July 6, 2023

What is identity and access management for AWS?

Identity and access management (IAM) is a tool that can help you wield full control over who can access your AWS services and resources, and what they can do with them. Applied to your AWS organization, IAM can grant (or refuse) access to your AWS accounts and/or cloud applications, and can use the same credentials as other standards-based services.

IAM Identity Center was rolled-out by Amazon in 2022 as a replacement for their previous AWS SSO (single sign-on) service. It includes the same functionality as AWS SSO, plus a whole lot of other capabilities that the older SSO solution didn’t have. Most importantly, it enables you to manage complex access privileges from a centralized place. 

In this article we will discuss the importance of IAM, benefits, common pitfalls, best practices and we share some of our open-source modules and resources to help you get started.

Why not just use single sign-on (SSO)?  

Single sign-on (SSO) gives you access to multiple services using a trusted set of credentials. This is useful for a number of reasons, including the fact that AWS is a vast galaxy of resources and services - so a single point of access for all of them is pretty convenient.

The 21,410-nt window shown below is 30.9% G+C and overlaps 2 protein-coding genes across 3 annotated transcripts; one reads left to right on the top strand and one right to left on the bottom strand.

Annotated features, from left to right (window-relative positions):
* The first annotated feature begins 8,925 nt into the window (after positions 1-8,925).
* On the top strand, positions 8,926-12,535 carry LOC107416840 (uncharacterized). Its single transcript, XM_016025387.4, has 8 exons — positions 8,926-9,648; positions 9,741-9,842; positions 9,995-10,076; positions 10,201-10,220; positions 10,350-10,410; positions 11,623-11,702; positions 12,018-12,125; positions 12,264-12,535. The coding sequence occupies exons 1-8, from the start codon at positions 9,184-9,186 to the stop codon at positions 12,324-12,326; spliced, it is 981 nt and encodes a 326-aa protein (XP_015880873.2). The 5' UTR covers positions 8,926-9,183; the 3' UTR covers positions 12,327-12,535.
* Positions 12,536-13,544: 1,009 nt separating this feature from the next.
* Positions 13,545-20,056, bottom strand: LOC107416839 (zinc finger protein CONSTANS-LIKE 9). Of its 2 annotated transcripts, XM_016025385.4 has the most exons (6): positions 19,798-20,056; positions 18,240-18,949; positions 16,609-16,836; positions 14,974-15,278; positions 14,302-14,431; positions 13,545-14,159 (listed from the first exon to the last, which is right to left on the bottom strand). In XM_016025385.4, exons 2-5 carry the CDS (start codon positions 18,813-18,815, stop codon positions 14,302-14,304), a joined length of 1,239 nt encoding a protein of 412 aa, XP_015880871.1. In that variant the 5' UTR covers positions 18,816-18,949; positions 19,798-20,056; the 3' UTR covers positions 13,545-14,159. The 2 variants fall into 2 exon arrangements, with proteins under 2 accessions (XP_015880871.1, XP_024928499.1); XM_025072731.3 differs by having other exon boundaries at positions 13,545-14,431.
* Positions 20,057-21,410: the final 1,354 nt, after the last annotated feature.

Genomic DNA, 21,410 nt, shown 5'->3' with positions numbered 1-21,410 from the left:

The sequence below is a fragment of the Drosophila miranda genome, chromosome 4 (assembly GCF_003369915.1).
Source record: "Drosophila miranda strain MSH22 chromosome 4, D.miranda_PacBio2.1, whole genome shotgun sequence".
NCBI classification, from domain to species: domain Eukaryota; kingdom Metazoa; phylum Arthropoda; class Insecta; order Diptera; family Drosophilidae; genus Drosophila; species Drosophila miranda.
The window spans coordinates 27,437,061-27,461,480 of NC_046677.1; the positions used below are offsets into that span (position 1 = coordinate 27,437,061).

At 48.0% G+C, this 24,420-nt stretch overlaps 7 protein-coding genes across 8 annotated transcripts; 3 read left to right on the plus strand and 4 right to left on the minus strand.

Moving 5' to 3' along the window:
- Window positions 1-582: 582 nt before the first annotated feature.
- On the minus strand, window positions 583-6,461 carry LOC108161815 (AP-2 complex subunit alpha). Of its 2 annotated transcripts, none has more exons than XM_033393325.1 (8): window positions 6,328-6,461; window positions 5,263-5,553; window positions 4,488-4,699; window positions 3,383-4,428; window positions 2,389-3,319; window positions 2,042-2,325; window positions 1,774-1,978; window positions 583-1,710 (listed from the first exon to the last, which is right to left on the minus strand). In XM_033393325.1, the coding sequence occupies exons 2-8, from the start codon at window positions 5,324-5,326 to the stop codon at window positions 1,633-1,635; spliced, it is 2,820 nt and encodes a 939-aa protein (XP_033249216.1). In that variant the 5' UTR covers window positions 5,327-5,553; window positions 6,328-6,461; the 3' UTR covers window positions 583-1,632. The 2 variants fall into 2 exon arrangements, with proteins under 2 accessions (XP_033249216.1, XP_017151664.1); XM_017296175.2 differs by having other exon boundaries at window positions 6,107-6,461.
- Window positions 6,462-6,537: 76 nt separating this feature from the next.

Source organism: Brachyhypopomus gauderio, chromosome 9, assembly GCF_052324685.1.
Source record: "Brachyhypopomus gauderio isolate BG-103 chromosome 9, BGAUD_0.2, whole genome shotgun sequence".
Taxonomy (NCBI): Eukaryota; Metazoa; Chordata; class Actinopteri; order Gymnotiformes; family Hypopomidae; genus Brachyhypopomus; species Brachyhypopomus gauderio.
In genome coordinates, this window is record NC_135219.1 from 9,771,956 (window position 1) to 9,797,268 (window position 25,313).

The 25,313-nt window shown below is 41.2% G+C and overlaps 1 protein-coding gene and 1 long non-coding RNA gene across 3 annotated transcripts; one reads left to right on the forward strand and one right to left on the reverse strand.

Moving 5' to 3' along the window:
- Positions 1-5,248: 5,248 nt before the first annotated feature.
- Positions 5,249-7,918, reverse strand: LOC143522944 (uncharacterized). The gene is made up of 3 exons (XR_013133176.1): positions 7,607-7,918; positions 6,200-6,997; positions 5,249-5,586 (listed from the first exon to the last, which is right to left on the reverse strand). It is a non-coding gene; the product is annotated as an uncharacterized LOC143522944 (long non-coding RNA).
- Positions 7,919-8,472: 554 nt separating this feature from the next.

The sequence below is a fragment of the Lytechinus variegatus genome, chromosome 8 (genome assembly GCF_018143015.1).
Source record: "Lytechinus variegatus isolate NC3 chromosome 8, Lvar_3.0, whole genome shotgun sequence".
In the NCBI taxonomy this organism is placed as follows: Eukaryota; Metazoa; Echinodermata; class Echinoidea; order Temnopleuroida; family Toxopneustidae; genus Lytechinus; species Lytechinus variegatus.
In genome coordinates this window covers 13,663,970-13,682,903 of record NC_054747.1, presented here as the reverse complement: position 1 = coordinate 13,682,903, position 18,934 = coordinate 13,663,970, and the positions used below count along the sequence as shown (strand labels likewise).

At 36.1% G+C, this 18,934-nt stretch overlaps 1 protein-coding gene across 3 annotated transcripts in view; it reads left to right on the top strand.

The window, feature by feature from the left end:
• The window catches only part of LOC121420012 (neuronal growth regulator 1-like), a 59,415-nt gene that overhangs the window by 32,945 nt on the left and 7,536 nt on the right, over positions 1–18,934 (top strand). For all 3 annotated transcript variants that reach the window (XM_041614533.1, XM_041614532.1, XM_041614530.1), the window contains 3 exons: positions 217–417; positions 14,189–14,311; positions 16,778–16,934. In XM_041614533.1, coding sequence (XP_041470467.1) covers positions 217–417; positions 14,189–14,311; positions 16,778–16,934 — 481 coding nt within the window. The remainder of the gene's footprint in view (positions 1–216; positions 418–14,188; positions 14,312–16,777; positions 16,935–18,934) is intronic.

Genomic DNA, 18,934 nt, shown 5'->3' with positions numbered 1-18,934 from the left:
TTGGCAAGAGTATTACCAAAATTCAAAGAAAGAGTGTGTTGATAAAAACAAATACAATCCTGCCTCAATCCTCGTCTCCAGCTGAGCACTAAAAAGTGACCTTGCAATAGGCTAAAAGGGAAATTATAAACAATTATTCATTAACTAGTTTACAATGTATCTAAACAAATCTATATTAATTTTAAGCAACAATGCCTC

However, SSO doesn’t define what users can do, see, or access. For this you need more granular control that defines access based on identity and role. This can also be extended to non-human users like services or workloads.

Why is identity access and management (IAM) important?

To give the simplest answer to this question, AWS IAM forces users to adopt best practices which keep the entire infrastructure more secure. 

Cloud services are complex, and subject to wide-ranging risks which aren’t always immediately apparent. While we would like to think that people now grasp the importance of good security practices, human nature still pushes people to make easy decisions instead of ‘best’ ones.

Security breaches are still commonplace. According to Verizon’s 2022 Data Breach Investigations Report (DBIR), the most common method used by hackers attacking web apps was the use of stolen credentials. This means that it’s vital to limit what any one user can access, view, and do with your AWS resources and services.